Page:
I FOUND Andy Maciver’s latest article ("National renewal should be Covid’s enduring legacy", The Herald, August 13) somewhat adversely affected by non sequitur. Early in the piece he writes "I have found the SNP in government to be reliable and competent" and he embellishes that by adding it has "managed the country perfectly well". Reading that, I wondered what parallel universe I have been living in since 2007.

Later in the same article, he touches upon the SNP Government’s record and mentions only a few areas where it has fallen short and concedes that "we are not the envy of the world". One could fairly regard that conclusion as putting it mildly. In one of her responses to Ruth Davidson at Holyrood this week Nicola Sturgeon said that the SNP record would be on the line next May. It is difficult to argue against that. Yes, let the people decide.

Ian W Thomson, Lenzie.

IT'S just so difficult to draw a metaphorical bead on Andy Maciver when he's in discursive mood on Scotland's ills.

First, he draws a negative picture of Scotland's schools which I as a parent and grandparent simply do not recognise. Secondly, he produces a set of statistics which accurately show how far the UK's NHS is falling behind its OECD equivalents, and somehow implies that the Scottish Government is equally responsible for that. But then, just when I think I can pull the trigger, he comes up with this gem: "So here’s one idea. The Scottish Government should create a small National Renewal Unit. Give them a big travel budget. And let them bring back the best of the rest of the world to prepare us for a post-coronavirus future."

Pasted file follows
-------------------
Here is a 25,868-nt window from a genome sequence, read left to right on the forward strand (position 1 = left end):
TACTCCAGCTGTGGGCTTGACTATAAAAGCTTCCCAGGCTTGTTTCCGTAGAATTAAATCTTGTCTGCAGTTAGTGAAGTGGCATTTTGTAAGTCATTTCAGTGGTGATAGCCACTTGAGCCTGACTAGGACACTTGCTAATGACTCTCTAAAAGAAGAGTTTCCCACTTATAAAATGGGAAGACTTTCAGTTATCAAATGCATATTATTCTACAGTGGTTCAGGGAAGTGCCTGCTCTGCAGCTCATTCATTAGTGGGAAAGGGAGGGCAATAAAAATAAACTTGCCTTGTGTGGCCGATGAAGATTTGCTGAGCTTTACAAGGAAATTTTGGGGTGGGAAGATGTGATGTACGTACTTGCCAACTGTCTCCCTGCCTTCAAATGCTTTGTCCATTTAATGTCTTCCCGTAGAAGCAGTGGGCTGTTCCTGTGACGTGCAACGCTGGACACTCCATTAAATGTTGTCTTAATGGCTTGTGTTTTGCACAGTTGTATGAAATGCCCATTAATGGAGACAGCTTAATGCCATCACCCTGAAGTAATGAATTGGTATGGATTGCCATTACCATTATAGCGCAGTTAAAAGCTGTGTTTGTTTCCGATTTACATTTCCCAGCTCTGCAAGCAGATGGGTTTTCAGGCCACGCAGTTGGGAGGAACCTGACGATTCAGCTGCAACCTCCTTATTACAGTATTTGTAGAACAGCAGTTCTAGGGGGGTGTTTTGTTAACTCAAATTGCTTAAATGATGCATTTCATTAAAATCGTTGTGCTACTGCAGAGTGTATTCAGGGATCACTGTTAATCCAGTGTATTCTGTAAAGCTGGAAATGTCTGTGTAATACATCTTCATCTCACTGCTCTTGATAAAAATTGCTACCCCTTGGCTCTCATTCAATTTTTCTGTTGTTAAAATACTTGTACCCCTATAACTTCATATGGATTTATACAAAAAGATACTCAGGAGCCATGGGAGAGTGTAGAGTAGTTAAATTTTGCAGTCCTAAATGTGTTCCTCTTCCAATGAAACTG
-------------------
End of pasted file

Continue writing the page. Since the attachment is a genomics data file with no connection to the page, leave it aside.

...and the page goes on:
Correct, Mr Maciver. Let's do that, let's call it the Scottish Government's Diplomatic Service and let it operate from embassies in the world’s major capitals. Is Mr Maciver beginning to change his erstwhile opinions on independence?

John Jamieson, Ayr.

THE Prime Minister is about to take his “well-earned” holiday in Scotland. This despite the pandemic still raging and the country in the worst financial collapse ever known.

I would not, however, expect to see him buying a fridge magnet in Burntisland High Street or hear of him hiring a bike in Millport. I may be mistaken, but I would assume his destination will be considerably less public.

So can we analyse what we will be missing when he has his two weeks “abroad” in Scotland?

First, the daily photoshoot featuring the hard hat will be off the agenda.